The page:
You can basically check your current version by running these two lines in PowerShell:

cd 'C:\Program Files\Microsoft Dynamics AX\60\ManagementUtilities'
ls -fi *.dll | % { $_.versioninfo }

Why is this important

Here is a couple of things you might struggle with.

ModelStore Database location

The RTM version will assume your application modelstore is located in the same database as your business data. This is expected behavior in RTM as the business data and the application data resided in the same database.
R2 version will obviously assume the application modelstore is located in a separate database using the "_model" suffix.

Unable to import models from newer version

When you export a model, it is bound to the version of the management utilities you used. Just try export a model to a file and then run this command to view the version:
Get-AXModelManifest -File C:\mymodel.axmodel | Select ModelBuildVersion
If you were to try import this model file using a previous version of Management Utilities you will get an error:
The model file is from a newer version of Microsoft Dynamics AX (version ) and cannot be installed.

How to get around

Say you have upgraded to the latest update of Management Utilities but have an AOS running a previous build and you need to use Management Utilities to import a model. Luckily, when installing the AOS, the installer drops a copy of the AxUtilLib.dll in the AOS bin-folder, and this copy will always (*knock-knock*) be of the same version of that AOS-service. All you need to do is to make sure your command line session uses this version and not the default one.

If your only concern is to install a model, then all you need is AxUtilLib.dll, AxUtil.exe (for Command Line Window) and AxUtilLib.PowerShell.dll (for PowerShell commands). For your own convenience, copy the files to a different path, say C:\AxUtilLib\6.2.1000.1437\.

For a Windows Command line session, simply open MS-DOS Prompt (with Administrator rights, I might add), navigate to the folder and run the necessary commands.

For a PowerShell session, you will have to import the assemblies necessary. Since this example is only about operations against models, we only need a limited set of assemblies.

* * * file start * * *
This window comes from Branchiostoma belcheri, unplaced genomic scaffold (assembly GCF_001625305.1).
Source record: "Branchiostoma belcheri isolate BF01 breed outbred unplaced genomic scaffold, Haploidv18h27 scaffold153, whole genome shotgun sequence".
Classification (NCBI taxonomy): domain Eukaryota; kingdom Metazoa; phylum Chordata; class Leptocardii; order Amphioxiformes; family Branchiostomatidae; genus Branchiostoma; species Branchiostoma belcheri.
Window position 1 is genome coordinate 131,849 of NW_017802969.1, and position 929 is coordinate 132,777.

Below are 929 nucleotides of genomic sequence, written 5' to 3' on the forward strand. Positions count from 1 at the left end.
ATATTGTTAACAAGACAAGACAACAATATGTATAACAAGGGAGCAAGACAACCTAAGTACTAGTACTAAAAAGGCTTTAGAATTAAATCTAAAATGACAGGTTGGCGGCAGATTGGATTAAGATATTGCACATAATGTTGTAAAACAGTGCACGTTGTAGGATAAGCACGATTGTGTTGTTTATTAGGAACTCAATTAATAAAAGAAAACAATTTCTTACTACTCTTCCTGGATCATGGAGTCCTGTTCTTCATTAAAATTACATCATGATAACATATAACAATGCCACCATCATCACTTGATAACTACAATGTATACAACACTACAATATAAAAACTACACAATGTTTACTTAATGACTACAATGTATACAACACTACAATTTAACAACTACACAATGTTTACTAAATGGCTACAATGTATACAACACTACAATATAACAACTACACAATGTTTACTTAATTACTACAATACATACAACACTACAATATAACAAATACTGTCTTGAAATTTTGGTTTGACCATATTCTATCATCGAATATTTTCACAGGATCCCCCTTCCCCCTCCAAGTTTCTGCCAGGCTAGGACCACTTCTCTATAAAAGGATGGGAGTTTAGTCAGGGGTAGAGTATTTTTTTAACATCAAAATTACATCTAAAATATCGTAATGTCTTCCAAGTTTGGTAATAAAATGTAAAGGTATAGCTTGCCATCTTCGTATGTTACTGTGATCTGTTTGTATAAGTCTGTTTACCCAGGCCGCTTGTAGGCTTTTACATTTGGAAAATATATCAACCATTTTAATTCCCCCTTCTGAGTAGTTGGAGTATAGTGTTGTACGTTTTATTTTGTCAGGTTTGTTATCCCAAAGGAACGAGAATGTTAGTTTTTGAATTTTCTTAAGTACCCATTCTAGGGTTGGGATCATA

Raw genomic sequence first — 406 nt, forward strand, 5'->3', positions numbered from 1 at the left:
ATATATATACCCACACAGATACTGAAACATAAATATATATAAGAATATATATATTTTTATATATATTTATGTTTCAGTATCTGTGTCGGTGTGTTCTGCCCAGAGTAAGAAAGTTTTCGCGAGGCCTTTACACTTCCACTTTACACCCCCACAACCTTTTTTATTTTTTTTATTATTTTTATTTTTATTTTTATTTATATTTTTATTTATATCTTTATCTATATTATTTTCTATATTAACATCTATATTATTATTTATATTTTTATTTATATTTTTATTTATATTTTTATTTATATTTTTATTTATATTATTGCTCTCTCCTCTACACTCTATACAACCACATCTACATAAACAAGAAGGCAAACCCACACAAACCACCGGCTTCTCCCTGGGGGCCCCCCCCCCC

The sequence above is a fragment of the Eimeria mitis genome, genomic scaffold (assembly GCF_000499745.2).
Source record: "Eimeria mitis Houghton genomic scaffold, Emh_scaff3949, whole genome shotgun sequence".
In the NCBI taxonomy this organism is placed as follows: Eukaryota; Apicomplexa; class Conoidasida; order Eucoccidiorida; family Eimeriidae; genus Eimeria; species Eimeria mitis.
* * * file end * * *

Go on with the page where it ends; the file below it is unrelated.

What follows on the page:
There is a nice list of commands and assemblies in this nice post by Martin Dráb.

Friday, October 4, 2013

Baseline is the new old

I remember the very first time I saw the reference to a "Baseline database" in AX2012. It wasn't perfectly clear what the purpose of this database was. I remember thinking it might be some kind of Foundation database or perhaps even the database holding the application code. However, the database was optional, so evidently it had to be something else.

Eventually I learned the purpose of the baseline. It was simply the replacement of "old". If you're not sure what "old" is, it is just that folder holding the previous version of the application layer files in pre-AX2012 installations. This special folder makes it possible for developers to compare elements not only against other application layers, but also a previous version of the same application layer. This can be very helpful when upgrading Dynamics AX from a previous version.

This is how compare looks without Baseline (also known as "old"):

If you don't have a Baseline database, you can easily create it from scratch. It is just a database having the necessary database objects to hold a modelstore. If you have a Baseline database all you need to do is to make sure your Server Configuration points the Baseline Database option to the correct database.


After the AOS is restarted, it will include elements in this database when you do an element compare.


So how would you fill this Baseline with the application layers? Well, you can install AXModels to a Baseline database, but you will probably want to copy the entire modelstore instead.


AX2012 R2 has the neat setup where the ModelStore is in a separate database making copying to "old" easy with regular SQL Server Backup and Restore. If you are using AX2012 RTM or you prefer to use AXUtil or PowerShell, you can export the modelstore from your AX2012 Modelstore database and then import it using the same tools to the Baseline database. If your Server Configuration is set to a Baseline database, you will obviously have to shut down the AOS the minute you plan to apply the modelstore to the Baseline database.

So that is it - baseline is just the new "old". It is probably not "new" to those who have been tampering with AX2012 for a while now, but sometimes old news is also news. :-)